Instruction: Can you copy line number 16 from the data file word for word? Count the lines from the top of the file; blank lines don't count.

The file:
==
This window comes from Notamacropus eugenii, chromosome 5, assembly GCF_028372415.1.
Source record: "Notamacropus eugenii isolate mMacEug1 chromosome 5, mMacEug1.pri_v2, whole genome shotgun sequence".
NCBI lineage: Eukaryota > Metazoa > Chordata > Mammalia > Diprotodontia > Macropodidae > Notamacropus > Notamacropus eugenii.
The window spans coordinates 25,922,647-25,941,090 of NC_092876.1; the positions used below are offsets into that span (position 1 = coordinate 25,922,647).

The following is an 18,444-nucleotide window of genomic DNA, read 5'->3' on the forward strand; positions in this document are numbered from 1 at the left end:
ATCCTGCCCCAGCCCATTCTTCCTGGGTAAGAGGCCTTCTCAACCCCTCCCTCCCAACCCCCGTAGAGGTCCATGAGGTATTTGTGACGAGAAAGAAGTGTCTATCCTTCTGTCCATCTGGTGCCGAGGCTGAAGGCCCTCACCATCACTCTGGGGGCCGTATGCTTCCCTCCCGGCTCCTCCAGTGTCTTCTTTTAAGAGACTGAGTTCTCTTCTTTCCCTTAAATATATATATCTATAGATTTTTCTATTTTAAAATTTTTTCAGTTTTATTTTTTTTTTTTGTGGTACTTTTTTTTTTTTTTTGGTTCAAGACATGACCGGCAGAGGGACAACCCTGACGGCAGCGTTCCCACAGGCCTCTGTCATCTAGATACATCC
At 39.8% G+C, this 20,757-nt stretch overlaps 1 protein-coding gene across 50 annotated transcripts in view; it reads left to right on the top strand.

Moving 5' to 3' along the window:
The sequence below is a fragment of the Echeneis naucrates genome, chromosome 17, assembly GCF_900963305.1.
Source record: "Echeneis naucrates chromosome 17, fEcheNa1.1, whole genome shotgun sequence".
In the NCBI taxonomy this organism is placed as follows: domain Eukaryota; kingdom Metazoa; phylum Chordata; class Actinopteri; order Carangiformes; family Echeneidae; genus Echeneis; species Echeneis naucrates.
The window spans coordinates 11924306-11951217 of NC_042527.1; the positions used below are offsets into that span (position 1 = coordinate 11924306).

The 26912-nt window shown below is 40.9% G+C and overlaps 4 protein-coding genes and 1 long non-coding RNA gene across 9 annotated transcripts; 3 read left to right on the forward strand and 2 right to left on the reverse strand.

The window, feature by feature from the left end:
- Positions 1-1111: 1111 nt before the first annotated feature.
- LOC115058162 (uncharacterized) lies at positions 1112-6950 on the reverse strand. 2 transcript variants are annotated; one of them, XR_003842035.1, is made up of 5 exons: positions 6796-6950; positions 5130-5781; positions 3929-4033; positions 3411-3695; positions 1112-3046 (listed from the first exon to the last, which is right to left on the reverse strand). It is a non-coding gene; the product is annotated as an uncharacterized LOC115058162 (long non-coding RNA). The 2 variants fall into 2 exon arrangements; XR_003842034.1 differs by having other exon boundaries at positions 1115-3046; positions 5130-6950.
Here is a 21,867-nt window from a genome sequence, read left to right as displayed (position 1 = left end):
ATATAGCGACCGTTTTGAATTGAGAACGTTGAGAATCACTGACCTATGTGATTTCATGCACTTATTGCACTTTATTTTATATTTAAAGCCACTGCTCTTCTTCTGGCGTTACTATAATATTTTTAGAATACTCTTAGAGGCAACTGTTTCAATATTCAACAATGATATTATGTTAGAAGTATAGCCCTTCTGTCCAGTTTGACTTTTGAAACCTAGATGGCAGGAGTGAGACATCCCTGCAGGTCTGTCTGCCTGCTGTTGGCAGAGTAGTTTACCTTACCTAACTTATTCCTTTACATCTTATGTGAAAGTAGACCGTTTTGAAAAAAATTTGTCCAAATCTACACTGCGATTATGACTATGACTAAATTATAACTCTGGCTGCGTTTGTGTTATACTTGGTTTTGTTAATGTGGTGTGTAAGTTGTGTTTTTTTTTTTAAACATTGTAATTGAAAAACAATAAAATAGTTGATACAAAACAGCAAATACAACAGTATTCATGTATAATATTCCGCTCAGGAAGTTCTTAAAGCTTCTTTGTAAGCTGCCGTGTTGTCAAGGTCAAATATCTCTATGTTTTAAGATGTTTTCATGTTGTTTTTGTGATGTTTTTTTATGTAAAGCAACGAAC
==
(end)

- LOC115058162 (uncharacterized) lies at positions 1112-6950 on the reverse strand. 2 transcript variants are annotated; one of them, XR_003842035.1, is made up of 5 exons: positions 6796-6950; positions 5130-5781; positions 3929-4033; positions 3411-3695; positions 1112-3046 (listed from the first exon to the last, which is right to left on the reverse strand). It is a non-coding gene; the product is annotated as an uncharacterized LOC115058162 (long non-coding RNA). The 2 variants fall into 2 exon arrangements; XR_003842034.1 differs by having other exon boundaries at positions 1115-3046; positions 5130-6950.